The Phosphorus Project tests nutrient availability in fields and showcases how to increase grower profitability.
Phosphorus is a key essential nutrient necessary to optimize healthy plant growth and yields. However, research shows that more than 50 percent of production acres are deficient in phosphorus.
Phosphorus is known for being a fixed macro-nutrient, which means it can’t easily move from soil to plant. Eighty-three percent of growers indicated they are concerned about phosphorus unavailability in their soils, and their increased fertilizer usage reflects those concerns. Each year an estimated 47 million tons of phosphate fertilizer is applied to fields globally to the tune of $41 billion. While we’re seeing an increase in the amount of phosphate fertilizer used, current phosphorus efficiency in grains is estimated to be less than 10 percent.
“Farmers are currently putting a lot of phosphorus on their fields, but the plant is only able to utilize a fraction of it,” says Steve Carlsen, Levesol and Crop Enhancement Manager with West Central Distribution. “Only one out of six growers are using a phosphorus efficiency product to help maximize that fertilizer uptake. This leaves a significant opportunity for both retailers and their growers to increase their yields and ROI for their business.”
The Phosphorus Project
In 2018, West Central Distribution launched a groundbreaking research project, called the Phosphorus Project, designed track how the right technology can help enhance phosphorus nutrient efficiency. Partnering with Climate FieldView™, West Central used digital technology to assess fields and determine the uptake rate of phosphorus and micronutrients throughout the growing season.
“Our retailer clients and their growers enrolled in the Phosphorus Project were challenged with using more efficient phosphorus management solutions,” Carlsen says. The Phosphorus Project enrolled 76 farmers, and 101 fields, in the 2018 challenge. Phosphorus availability on more than 7,400 acres in multiple states were monitored throughout the growing season using digital ag tools.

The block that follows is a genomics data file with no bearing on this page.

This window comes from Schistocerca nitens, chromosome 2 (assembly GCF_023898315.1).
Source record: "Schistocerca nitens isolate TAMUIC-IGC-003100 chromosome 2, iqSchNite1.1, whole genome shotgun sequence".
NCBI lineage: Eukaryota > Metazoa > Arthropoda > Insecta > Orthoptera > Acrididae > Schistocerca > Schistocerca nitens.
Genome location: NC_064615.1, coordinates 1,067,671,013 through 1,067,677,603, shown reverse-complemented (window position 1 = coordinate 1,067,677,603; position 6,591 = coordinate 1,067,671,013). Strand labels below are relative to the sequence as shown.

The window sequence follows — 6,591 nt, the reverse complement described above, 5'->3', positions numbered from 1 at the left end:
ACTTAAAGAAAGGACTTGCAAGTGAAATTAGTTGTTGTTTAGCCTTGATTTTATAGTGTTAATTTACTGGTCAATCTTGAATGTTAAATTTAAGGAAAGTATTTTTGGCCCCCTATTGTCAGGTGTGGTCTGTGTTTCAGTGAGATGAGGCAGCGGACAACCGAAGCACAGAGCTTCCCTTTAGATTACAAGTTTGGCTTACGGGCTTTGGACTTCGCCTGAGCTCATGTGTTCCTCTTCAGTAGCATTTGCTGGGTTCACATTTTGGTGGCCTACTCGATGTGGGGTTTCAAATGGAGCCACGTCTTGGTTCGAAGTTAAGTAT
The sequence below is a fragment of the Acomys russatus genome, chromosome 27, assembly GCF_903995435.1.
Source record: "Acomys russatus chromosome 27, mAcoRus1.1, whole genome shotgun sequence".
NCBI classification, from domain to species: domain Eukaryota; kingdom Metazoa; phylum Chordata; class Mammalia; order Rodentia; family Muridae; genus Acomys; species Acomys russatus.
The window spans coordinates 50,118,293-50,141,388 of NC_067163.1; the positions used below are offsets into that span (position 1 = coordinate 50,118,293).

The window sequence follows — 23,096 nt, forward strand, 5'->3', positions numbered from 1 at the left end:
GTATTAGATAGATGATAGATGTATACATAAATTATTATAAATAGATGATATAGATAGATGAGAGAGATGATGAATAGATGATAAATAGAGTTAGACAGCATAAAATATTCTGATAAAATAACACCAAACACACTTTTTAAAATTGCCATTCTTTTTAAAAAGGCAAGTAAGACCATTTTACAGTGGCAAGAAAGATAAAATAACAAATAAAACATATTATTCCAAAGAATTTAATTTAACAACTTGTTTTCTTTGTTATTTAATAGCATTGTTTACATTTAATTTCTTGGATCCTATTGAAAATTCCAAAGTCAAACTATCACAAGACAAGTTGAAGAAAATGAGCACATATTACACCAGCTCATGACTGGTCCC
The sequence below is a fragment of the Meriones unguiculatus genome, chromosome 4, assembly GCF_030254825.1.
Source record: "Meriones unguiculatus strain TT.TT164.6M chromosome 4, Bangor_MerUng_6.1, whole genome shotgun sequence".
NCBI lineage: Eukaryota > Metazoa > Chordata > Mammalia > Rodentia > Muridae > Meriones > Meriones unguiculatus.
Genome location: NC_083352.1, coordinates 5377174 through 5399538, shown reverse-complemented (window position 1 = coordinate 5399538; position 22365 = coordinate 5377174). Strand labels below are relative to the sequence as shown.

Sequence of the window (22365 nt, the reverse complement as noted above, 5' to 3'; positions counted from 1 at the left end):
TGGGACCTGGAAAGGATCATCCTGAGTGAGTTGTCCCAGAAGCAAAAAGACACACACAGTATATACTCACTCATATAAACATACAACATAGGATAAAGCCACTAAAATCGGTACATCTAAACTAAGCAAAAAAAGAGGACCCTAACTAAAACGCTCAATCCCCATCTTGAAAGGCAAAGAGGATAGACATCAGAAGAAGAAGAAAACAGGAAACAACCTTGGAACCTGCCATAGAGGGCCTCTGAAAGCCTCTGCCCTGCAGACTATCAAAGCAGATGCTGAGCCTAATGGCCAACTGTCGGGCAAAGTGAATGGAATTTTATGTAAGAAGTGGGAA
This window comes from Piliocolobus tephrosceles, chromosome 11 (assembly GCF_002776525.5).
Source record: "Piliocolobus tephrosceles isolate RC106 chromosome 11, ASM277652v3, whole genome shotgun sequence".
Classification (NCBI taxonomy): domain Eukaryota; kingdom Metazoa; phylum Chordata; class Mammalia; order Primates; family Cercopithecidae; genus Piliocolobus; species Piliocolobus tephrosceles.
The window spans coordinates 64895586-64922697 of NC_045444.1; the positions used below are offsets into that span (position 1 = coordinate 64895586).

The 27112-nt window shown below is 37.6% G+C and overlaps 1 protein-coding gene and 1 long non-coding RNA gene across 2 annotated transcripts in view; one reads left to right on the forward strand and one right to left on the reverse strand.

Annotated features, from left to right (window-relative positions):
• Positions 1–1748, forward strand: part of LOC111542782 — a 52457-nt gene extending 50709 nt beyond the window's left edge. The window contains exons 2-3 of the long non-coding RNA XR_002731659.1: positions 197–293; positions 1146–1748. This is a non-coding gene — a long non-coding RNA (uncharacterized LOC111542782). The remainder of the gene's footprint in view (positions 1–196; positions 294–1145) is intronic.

To participate, growers used Climate Fieldview to monitor their fields throughout the growing season, and ran trials using starter fertilizers like Levesol®, Levesol® Zn or Paralign®, against a control site using a local starter fertilizer.
Cumulative soil tests results show that when the Levesol family of products are incorporated into the starter fertilizer, phosphorus uptake into plants increased by an average of 80 percent, which equates to roughly $8.32 per acre. Micronutrients can also become fixed by phosphorus in the soil, so growers tracked the uptake of zinc as well. The study measured a 60 percent increase of zinc available to crops, which totaled about $8.96 per acre.
The bottom line for participants in the Phosphorus Project is that greater nutrient uptake translated to a significant increase in yields. In fields that have reported to date, Carlsen says that 78 percent showed a significant yield increase when Levesol family starter fertilizer was applied, compared to standard treatment. Average yield advantages for Levesol DFC and Levesol Zn are 15 bushels per acre for corn, and 4.7 bushels per acre for soybeans.
“By running the project across multiple states, crops, soil types and weather patterns, we were able to build a compelling story for the agronomic benefits of starter fertilizer tools and phosphorus enhancement products in the Levesol family,” Carlsen says. “These trials helped to build customer confidence and gave us greater understanding of how our ortho-ortho Levesol technology performs in different soil conditions.”